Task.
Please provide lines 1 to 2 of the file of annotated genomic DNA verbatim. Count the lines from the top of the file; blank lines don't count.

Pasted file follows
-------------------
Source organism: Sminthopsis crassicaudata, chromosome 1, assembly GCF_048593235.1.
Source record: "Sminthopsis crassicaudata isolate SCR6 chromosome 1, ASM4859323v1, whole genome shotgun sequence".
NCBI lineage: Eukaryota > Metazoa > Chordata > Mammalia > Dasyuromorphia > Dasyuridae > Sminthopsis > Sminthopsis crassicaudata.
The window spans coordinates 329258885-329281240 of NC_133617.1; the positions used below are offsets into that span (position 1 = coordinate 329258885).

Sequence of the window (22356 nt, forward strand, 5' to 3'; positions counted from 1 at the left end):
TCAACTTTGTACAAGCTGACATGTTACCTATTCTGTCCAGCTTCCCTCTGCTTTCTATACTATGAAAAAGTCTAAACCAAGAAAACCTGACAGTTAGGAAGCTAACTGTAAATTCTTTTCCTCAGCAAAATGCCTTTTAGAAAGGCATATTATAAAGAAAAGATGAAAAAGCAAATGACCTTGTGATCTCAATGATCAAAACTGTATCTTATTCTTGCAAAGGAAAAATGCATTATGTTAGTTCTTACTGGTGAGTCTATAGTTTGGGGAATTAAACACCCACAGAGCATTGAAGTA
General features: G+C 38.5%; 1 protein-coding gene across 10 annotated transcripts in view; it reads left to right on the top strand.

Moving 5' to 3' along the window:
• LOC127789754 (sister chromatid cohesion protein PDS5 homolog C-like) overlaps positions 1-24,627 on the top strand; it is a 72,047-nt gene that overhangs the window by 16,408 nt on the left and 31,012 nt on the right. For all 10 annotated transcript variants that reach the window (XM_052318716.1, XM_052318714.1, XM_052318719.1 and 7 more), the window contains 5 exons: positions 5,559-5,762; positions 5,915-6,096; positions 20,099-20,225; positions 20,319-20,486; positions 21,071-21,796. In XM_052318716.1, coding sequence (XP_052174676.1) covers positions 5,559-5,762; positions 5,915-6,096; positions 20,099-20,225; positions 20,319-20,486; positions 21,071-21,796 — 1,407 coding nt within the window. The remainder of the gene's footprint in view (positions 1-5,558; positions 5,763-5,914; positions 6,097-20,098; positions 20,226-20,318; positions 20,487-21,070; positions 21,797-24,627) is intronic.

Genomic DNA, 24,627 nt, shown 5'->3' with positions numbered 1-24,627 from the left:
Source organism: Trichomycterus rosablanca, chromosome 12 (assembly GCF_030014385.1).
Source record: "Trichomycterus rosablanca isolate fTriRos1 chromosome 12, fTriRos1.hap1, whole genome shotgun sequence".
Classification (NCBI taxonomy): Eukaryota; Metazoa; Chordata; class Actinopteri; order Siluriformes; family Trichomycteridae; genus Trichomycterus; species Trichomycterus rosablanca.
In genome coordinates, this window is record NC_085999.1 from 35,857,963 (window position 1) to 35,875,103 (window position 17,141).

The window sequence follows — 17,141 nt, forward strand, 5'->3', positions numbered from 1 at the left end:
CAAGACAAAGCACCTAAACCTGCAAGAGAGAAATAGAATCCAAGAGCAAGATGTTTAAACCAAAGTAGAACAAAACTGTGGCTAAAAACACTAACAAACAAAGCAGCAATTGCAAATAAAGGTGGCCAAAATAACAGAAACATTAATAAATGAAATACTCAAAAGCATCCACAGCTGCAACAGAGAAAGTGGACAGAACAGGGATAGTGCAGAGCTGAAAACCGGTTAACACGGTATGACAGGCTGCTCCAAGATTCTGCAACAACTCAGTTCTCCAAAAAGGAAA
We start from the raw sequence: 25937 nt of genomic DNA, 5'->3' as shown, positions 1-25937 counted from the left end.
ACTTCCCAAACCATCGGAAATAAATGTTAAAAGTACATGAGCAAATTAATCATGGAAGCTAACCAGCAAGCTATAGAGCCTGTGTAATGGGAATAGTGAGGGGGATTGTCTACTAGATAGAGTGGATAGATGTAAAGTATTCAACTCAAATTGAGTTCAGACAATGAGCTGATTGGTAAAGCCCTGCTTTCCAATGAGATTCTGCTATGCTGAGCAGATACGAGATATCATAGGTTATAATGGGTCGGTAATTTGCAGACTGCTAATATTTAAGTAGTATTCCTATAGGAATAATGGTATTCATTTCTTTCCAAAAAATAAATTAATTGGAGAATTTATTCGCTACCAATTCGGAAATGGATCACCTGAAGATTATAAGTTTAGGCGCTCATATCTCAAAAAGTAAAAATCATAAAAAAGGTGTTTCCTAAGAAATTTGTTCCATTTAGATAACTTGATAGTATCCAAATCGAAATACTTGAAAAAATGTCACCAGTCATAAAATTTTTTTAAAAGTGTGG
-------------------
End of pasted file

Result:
Source organism: Sminthopsis crassicaudata, chromosome 1, assembly GCF_048593235.1.
Source record: "Sminthopsis crassicaudata isolate SCR6 chromosome 1, ASM4859323v1, whole genome shotgun sequence".